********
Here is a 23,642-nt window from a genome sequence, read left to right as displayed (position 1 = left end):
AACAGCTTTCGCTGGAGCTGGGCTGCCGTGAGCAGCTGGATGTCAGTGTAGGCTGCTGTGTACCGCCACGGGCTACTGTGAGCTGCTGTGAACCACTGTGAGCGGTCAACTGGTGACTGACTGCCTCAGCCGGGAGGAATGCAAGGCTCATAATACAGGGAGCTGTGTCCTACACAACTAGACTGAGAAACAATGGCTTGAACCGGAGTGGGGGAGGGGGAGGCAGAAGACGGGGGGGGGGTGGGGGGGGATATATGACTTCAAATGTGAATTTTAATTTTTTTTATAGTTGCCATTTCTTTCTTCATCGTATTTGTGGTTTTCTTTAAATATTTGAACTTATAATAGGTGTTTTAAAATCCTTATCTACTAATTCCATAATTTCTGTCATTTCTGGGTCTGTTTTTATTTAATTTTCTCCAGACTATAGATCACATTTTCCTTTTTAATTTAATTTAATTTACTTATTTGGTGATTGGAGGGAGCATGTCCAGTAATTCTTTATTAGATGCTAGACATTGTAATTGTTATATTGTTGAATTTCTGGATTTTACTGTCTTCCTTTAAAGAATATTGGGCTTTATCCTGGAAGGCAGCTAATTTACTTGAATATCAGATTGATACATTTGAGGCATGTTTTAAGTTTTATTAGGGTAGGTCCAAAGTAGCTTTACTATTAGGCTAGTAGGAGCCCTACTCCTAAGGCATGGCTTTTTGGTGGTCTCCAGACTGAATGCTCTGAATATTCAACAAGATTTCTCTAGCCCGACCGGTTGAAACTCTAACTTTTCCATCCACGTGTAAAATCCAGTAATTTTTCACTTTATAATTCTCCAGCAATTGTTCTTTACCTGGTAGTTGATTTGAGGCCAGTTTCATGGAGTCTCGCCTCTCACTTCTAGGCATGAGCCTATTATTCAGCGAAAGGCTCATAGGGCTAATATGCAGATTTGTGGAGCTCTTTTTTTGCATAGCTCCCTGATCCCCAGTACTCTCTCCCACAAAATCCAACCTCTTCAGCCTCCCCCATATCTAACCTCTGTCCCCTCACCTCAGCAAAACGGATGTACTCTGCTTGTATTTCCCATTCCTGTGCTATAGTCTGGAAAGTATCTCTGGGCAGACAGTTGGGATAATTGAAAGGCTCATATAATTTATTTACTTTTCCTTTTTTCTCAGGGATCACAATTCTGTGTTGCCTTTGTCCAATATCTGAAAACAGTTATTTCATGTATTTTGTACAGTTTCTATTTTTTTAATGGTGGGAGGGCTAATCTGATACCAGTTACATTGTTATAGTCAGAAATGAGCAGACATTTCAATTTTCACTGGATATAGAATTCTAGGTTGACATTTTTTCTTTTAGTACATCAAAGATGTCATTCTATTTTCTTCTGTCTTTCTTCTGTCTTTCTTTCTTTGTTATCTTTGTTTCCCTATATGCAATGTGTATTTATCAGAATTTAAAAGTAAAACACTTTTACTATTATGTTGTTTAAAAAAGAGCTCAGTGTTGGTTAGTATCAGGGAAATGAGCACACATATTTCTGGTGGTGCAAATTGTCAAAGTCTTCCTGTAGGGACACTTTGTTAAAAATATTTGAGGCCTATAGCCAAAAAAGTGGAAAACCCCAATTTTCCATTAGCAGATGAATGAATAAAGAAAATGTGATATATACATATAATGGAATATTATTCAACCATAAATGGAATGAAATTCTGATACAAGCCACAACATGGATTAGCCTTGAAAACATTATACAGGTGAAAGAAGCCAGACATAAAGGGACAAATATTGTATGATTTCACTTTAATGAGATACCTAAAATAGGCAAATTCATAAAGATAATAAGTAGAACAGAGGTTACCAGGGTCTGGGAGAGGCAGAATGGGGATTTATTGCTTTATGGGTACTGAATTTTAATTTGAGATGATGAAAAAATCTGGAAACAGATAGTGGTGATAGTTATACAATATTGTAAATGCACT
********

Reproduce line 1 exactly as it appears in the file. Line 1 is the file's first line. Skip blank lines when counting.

Here is a 23,642-nt window from a genome sequence, read left to right as displayed (position 1 = left end):